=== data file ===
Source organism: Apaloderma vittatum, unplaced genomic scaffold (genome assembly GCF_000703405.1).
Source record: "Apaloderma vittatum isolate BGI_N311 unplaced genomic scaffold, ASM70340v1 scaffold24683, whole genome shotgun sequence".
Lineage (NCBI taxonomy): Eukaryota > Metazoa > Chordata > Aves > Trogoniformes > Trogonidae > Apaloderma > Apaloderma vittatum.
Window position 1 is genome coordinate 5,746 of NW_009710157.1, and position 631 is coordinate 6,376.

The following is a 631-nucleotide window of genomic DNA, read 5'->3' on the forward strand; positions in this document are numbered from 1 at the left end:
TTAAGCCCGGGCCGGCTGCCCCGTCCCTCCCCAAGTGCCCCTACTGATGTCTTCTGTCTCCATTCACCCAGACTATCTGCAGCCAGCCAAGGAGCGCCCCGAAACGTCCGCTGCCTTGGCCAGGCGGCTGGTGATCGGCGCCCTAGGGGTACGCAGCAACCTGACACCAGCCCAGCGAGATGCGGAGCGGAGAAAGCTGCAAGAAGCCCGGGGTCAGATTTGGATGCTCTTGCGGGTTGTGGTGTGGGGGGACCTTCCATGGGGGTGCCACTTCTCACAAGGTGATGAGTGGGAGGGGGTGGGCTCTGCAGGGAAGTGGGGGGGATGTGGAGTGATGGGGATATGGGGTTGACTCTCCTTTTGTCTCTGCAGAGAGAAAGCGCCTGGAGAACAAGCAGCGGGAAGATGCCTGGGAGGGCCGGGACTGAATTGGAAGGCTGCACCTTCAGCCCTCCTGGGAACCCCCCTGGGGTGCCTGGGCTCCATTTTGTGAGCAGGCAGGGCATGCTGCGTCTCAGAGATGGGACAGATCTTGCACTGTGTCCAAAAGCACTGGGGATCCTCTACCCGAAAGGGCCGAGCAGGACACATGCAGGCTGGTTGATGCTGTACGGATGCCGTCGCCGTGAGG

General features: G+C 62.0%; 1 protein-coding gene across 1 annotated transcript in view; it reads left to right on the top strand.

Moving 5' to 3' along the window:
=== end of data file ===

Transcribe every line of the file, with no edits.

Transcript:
Source organism: Apaloderma vittatum, unplaced genomic scaffold (genome assembly GCF_000703405.1).
Source record: "Apaloderma vittatum isolate BGI_N311 unplaced genomic scaffold, ASM70340v1 scaffold24683, whole genome shotgun sequence".
Lineage (NCBI taxonomy): Eukaryota > Metazoa > Chordata > Aves > Trogoniformes > Trogonidae > Apaloderma > Apaloderma vittatum.
Window position 1 is genome coordinate 5,746 of NW_009710157.1, and position 631 is coordinate 6,376.

The following is a 631-nucleotide window of genomic DNA, read 5'->3' on the forward strand; positions in this document are numbered from 1 at the left end:
TTAAGCCCGGGCCGGCTGCCCCGTCCCTCCCCAAGTGCCCCTACTGATGTCTTCTGTCTCCATTCACCCAGACTATCTGCAGCCAGCCAAGGAGCGCCCCGAAACGTCCGCTGCCTTGGCCAGGCGGCTGGTGATCGGCGCCCTAGGGGTACGCAGCAACCTGACACCAGCCCAGCGAGATGCGGAGCGGAGAAAGCTGCAAGAAGCCCGGGGTCAGATTTGGATGCTCTTGCGGGTTGTGGTGTGGGGGGACCTTCCATGGGGGTGCCACTTCTCACAAGGTGATGAGTGGGAGGGGGTGGGCTCTGCAGGGAAGTGGGGGGGATGTGGAGTGATGGGGATATGGGGTTGACTCTCCTTTTGTCTCTGCAGAGAGAAAGCGCCTGGAGAACAAGCAGCGGGAAGATGCCTGGGAGGGCCGGGACTGAATTGGAAGGCTGCACCTTCAGCCCTCCTGGGAACCCCCCTGGGGTGCCTGGGCTCCATTTTGTGAGCAGGCAGGGCATGCTGCGTCTCAGAGATGGGACAGATCTTGCACTGTGTCCAAAAGCACTGGGGATCCTCTACCCGAAAGGGCCGAGCAGGACACATGCAGGCTGGTTGATGCTGTACGGATGCCGTCGCCGTGAGG

General features: G+C 62.0%; 1 protein-coding gene across 1 annotated transcript in view; it reads left to right on the top strand.

Moving 5' to 3' along the window: